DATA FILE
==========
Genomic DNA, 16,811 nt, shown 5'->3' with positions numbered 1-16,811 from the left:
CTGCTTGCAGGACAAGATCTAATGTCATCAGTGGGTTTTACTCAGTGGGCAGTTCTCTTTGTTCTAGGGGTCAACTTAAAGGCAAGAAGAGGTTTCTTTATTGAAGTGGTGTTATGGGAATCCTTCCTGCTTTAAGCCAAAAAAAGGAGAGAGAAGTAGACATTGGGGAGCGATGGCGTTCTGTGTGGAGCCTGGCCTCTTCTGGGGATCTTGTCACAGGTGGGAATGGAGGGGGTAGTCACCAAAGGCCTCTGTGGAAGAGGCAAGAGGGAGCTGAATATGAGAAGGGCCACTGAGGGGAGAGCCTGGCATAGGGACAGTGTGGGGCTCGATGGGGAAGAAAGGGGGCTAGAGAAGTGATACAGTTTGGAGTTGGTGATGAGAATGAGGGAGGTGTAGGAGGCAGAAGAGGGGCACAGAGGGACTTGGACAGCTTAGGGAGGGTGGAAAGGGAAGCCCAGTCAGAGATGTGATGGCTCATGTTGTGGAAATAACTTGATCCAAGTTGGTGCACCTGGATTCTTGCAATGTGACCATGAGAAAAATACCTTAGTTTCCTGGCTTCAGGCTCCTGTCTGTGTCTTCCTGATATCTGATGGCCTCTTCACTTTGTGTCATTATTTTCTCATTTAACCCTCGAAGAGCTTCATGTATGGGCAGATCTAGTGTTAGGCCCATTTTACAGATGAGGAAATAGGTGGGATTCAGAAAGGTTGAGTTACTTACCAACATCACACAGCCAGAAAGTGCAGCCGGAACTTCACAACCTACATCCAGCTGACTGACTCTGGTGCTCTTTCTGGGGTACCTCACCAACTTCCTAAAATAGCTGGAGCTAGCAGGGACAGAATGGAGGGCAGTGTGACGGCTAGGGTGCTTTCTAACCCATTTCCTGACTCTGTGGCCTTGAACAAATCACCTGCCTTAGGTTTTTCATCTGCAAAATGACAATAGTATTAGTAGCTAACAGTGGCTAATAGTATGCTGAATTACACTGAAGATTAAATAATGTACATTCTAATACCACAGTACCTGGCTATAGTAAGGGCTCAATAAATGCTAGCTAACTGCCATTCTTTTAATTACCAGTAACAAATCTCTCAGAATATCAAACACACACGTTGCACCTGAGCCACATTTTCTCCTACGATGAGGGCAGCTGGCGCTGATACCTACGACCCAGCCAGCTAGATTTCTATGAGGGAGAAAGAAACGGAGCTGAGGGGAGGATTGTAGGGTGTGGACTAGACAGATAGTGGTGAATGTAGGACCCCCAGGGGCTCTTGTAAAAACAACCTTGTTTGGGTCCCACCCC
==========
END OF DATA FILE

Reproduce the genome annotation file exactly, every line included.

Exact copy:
Genomic DNA, 16,811 nt, shown 5'->3' with positions numbered 1-16,811 from the left:
CTGCTTGCAGGACAAGATCTAATGTCATCAGTGGGTTTTACTCAGTGGGCAGTTCTCTTTGTTCTAGGGGTCAACTTAAAGGCAAGAAGAGGTTTCTTTATTGAAGTGGTGTTATGGGAATCCTTCCTGCTTTAAGCCAAAAAAAGGAGAGAGAAGTAGACATTGGGGAGCGATGGCGTTCTGTGTGGAGCCTGGCCTCTTCTGGGGATCTTGTCACAGGTGGGAATGGAGGGGGTAGTCACCAAAGGCCTCTGTGGAAGAGGCAAGAGGGAGCTGAATATGAGAAGGGCCACTGAGGGGAGAGCCTGGCATAGGGACAGTGTGGGGCTCGATGGGGAAGAAAGGGGGCTAGAGAAGTGATACAGTTTGGAGTTGGTGATGAGAATGAGGGAGGTGTAGGAGGCAGAAGAGGGGCACAGAGGGACTTGGACAGCTTAGGGAGGGTGGAAAGGGAAGCCCAGTCAGAGATGTGATGGCTCATGTTGTGGAAATAACTTGATCCAAGTTGGTGCACCTGGATTCTTGCAATGTGACCATGAGAAAAATACCTTAGTTTCCTGGCTTCAGGCTCCTGTCTGTGTCTTCCTGATATCTGATGGCCTCTTCACTTTGTGTCATTATTTTCTCATTTAACCCTCGAAGAGCTTCATGTATGGGCAGATCTAGTGTTAGGCCCATTTTACAGATGAGGAAATAGGTGGGATTCAGAAAGGTTGAGTTACTTACCAACATCACACAGCCAGAAAGTGCAGCCGGAACTTCACAACCTACATCCAGCTGACTGACTCTGGTGCTCTTTCTGGGGTACCTCACCAACTTCCTAAAATAGCTGGAGCTAGCAGGGACAGAATGGAGGGCAGTGTGACGGCTAGGGTGCTTTCTAACCCATTTCCTGACTCTGTGGCCTTGAACAAATCACCTGCCTTAGGTTTTTCATCTGCAAAATGACAATAGTATTAGTAGCTAACAGTGGCTAATAGTATGCTGAATTACACTGAAGATTAAATAATGTACATTCTAATACCACAGTACCTGGCTATAGTAAGGGCTCAATAAATGCTAGCTAACTGCCATTCTTTTAATTACCAGTAACAAATCTCTCAGAATATCAAACACACACGTTGCACCTGAGCCACATTTTCTCCTACGATGAGGGCAGCTGGCGCTGATACCTACGACCCAGCCAGCTAGATTTCTATGAGGGAGAAAGAAACGGAGCTGAGGGGAGGATTGTAGGGTGTGGACTAGACAGATAGTGGTGAATGTAGGACCCCCAGGGGCTCTTGTAAAAACAACCTTGTTTGGGTCCCACCCC